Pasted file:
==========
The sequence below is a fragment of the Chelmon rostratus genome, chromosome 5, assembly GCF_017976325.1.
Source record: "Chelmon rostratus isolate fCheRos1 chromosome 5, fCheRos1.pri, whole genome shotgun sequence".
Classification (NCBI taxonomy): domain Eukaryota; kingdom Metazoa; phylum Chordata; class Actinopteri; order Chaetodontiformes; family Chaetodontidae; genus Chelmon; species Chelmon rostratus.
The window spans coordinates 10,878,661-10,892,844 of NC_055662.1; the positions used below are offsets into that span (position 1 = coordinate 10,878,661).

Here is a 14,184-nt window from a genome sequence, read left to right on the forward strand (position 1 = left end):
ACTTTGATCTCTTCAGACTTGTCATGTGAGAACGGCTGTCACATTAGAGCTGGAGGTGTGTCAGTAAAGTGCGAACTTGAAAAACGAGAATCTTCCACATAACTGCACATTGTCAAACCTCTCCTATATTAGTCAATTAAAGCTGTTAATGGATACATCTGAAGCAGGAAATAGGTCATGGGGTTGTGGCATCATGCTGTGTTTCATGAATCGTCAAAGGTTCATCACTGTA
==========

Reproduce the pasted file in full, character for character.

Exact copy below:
The sequence below is a fragment of the Chelmon rostratus genome, chromosome 5, assembly GCF_017976325.1.
Source record: "Chelmon rostratus isolate fCheRos1 chromosome 5, fCheRos1.pri, whole genome shotgun sequence".
Classification (NCBI taxonomy): domain Eukaryota; kingdom Metazoa; phylum Chordata; class Actinopteri; order Chaetodontiformes; family Chaetodontidae; genus Chelmon; species Chelmon rostratus.
The window spans coordinates 10,878,661-10,892,844 of NC_055662.1; the positions used below are offsets into that span (position 1 = coordinate 10,878,661).

Here is a 14,184-nt window from a genome sequence, read left to right on the forward strand (position 1 = left end):
ACTTTGATCTCTTCAGACTTGTCATGTGAGAACGGCTGTCACATTAGAGCTGGAGGTGTGTCAGTAAAGTGCGAACTTGAAAAACGAGAATCTTCCACATAACTGCACATTGTCAAACCTCTCCTATATTAGTCAATTAAAGCTGTTAATGGATACATCTGAAGCAGGAAATAGGTCATGGGGTTGTGGCATCATGCTGTGTTTCATGAATCGTCAAAGGTTCATCACTGTA